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Oil Drifts Despite OPEC Sticking to Baby-Steps in Production Hikes

CommoditiesSep 01, 2021 02:56PM ET
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By Barani Krishnan

Investing.com - The 23 countries that control most of the world’s oil exports stuck with their plan on Wednesday to raise production slowly, instead of quickly as demanded by a White House hurting from high gasoline prices and inflation in the United States.

The resolve of the OPEC+ alliance — which comprises the 13-member Saudi-led Organization of the Petroleum Exporting Countries and a group of 10 other producers steered by Russia — did not immediately spark a rally in crude prices on Wednesday as some thought.

London-traded Brent, the global benchmark for crude, and New York-traded West Texas Intermediate, the benchmark for U.S. oil, initially tumbled on concerns about creeping Covid cases from the Delta variant.

WTI, however, settled up 9 cents, or 0.1%, at $68.25 per barrel. Brent crude finished the session down 4 cents, or 0.06%, at $71.59.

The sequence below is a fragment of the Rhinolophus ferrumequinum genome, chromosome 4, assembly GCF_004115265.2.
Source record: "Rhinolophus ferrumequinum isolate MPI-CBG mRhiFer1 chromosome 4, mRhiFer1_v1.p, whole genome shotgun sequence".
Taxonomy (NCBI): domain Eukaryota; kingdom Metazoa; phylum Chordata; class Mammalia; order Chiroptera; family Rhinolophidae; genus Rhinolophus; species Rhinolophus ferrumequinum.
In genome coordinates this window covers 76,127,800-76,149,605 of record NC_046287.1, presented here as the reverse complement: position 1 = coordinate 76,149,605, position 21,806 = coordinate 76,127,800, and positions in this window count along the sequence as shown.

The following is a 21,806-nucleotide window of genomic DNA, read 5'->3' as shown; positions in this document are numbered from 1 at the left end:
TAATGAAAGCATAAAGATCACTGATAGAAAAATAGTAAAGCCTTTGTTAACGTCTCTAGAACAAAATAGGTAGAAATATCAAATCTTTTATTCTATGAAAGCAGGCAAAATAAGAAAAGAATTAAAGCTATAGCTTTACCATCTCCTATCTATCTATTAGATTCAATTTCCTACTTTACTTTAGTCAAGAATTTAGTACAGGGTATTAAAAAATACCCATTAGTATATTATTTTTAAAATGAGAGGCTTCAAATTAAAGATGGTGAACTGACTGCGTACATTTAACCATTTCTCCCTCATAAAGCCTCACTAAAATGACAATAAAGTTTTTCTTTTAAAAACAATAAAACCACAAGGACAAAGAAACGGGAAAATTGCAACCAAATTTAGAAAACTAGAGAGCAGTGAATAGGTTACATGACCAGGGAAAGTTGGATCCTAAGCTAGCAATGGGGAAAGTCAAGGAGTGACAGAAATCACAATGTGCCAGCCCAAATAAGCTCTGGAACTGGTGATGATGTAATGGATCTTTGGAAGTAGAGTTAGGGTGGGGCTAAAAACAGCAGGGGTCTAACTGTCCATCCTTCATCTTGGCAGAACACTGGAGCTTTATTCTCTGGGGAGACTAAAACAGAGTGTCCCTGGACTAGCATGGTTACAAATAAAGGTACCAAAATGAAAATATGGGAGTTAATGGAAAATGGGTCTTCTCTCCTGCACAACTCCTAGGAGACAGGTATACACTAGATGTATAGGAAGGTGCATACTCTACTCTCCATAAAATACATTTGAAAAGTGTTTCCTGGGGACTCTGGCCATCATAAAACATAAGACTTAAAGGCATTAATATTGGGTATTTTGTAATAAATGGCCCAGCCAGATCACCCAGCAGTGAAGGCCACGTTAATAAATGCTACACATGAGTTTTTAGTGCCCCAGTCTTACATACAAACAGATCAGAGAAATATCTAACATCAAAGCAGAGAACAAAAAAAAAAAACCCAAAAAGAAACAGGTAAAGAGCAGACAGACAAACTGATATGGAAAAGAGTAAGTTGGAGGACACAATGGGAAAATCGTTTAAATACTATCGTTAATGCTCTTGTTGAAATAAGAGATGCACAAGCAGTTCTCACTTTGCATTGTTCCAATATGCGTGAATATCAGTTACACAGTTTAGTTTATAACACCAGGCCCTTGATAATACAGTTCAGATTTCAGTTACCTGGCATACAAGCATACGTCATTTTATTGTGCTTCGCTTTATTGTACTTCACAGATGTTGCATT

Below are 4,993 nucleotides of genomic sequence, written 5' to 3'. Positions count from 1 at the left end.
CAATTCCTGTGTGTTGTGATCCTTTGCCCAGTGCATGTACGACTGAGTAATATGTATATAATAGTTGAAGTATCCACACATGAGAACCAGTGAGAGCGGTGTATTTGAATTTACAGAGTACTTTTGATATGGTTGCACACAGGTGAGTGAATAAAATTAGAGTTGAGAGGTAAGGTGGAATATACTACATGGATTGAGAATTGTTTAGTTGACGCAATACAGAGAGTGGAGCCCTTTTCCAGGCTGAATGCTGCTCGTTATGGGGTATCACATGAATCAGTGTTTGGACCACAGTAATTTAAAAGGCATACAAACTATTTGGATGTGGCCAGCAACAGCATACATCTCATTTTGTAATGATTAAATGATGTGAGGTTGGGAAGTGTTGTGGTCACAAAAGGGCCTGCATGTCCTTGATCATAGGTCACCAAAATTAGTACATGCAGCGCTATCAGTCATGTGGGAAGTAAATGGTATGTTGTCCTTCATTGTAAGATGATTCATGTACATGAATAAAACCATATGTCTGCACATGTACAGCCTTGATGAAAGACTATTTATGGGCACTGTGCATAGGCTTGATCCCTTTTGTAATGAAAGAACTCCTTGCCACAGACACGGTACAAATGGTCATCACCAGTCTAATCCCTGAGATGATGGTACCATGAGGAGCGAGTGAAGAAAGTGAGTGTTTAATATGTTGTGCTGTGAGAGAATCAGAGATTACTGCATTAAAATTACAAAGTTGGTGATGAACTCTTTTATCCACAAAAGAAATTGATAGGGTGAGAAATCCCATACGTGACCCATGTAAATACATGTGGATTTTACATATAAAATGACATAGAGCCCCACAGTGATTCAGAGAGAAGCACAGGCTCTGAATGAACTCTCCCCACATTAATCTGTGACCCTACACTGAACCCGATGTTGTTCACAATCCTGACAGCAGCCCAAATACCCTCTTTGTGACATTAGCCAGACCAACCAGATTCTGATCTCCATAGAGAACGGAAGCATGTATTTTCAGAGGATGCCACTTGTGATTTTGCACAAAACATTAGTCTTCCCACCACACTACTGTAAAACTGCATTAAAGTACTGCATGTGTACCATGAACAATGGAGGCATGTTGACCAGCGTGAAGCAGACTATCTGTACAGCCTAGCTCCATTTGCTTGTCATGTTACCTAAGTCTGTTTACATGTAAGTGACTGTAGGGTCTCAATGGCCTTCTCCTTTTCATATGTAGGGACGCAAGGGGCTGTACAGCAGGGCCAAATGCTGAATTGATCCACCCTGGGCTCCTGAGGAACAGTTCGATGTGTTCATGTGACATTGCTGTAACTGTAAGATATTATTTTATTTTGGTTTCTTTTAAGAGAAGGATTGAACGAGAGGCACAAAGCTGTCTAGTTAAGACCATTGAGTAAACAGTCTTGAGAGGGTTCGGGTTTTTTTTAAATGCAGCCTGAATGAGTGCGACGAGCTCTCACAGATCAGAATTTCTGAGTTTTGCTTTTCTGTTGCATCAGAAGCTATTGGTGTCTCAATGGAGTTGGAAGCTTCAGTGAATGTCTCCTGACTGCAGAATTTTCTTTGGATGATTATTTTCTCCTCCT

At a virtual meeting Wednesday, OPEC+ chose to continue moving gradually with its plan to boost output in monthly installments of 400,000 barrels a day through the latter end of 2022. 

The White House had asked the alliance to bring production back a lot faster as the average price of gasoline at U.S. pumps stood at 7-year highs of around $3.15 per gallon, owing to tight crude supplies caused by OPEC production cuts over the past year.

Despite the measured output hikes by the alliance now, crude prices have been slow to rally, unlike earlier in the year, due to renewed fears over Covid. Data from end-August showed passenger screenings at U.S. airports having fallen to their lowest since May as travelers appeared to be gripped by worries over the Delta variant. That could hit demand for jet fuel.

The director of the U.S. Centers for Disease Control and Prevention Rochelle Walensky also cautioned unvaccinated Americans on Wednesday to avoid travel during the upcoming Labor Day holiday on Sept. 6. That could weigh on the outlook for both gasoline and jet fuel.